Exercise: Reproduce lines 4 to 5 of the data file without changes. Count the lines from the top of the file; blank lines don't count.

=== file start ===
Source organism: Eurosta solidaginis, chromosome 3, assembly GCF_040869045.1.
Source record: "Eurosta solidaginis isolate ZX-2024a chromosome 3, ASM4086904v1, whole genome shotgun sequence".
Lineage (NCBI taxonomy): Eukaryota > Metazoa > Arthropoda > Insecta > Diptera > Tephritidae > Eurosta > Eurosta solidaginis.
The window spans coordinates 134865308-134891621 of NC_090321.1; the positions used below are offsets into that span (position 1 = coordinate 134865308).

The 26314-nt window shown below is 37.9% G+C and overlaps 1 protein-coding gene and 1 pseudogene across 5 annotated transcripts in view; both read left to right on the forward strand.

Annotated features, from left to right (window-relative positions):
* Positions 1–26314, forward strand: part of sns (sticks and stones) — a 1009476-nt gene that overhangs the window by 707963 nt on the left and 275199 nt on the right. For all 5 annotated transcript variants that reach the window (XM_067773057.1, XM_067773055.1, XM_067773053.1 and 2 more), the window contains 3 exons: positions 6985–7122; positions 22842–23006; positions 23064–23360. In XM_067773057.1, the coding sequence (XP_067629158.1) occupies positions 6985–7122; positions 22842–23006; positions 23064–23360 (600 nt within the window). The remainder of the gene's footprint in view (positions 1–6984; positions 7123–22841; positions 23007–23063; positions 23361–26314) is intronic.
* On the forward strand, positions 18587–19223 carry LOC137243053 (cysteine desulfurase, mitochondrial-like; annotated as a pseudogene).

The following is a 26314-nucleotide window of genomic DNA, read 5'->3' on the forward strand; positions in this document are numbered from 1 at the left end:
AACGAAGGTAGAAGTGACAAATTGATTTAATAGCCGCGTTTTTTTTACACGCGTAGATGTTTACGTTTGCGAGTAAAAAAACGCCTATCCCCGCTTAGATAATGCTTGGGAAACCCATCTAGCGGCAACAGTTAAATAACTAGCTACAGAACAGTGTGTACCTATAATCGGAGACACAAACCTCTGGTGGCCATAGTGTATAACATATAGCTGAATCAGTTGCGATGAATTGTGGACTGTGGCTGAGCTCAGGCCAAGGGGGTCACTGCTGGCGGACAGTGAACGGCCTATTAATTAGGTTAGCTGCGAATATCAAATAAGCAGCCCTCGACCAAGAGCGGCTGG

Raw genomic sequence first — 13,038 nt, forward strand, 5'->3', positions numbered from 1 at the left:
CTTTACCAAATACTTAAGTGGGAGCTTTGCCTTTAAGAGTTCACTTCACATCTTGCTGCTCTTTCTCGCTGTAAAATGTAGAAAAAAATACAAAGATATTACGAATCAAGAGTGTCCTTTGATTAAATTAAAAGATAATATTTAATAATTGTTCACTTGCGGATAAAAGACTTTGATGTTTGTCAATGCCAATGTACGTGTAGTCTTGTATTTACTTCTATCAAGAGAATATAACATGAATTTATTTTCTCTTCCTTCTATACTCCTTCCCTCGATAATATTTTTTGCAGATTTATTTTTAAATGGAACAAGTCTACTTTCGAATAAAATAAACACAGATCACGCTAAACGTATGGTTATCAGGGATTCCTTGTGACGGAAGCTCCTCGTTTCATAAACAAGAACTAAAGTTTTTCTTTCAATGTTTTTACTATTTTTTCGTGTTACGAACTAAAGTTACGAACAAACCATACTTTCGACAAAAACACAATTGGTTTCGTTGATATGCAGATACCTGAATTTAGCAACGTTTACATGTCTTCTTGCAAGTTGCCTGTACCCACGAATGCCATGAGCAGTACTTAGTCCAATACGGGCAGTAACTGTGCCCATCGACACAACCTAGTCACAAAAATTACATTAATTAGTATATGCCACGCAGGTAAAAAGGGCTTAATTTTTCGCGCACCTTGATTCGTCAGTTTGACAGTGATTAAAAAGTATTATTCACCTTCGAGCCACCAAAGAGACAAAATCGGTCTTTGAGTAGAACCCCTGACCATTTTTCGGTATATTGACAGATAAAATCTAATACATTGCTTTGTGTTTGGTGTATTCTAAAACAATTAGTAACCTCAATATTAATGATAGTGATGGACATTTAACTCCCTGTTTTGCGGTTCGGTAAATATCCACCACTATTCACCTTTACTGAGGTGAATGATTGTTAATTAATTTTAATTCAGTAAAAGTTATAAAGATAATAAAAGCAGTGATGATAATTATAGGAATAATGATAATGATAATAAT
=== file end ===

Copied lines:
The window spans coordinates 134865308-134891621 of NC_090321.1; the positions used below are offsets into that span (position 1 = coordinate 134865308).

The 26314-nt window shown below is 37.9% G+C and overlaps 1 protein-coding gene and 1 pseudogene across 5 annotated transcripts in view; both read left to right on the forward strand.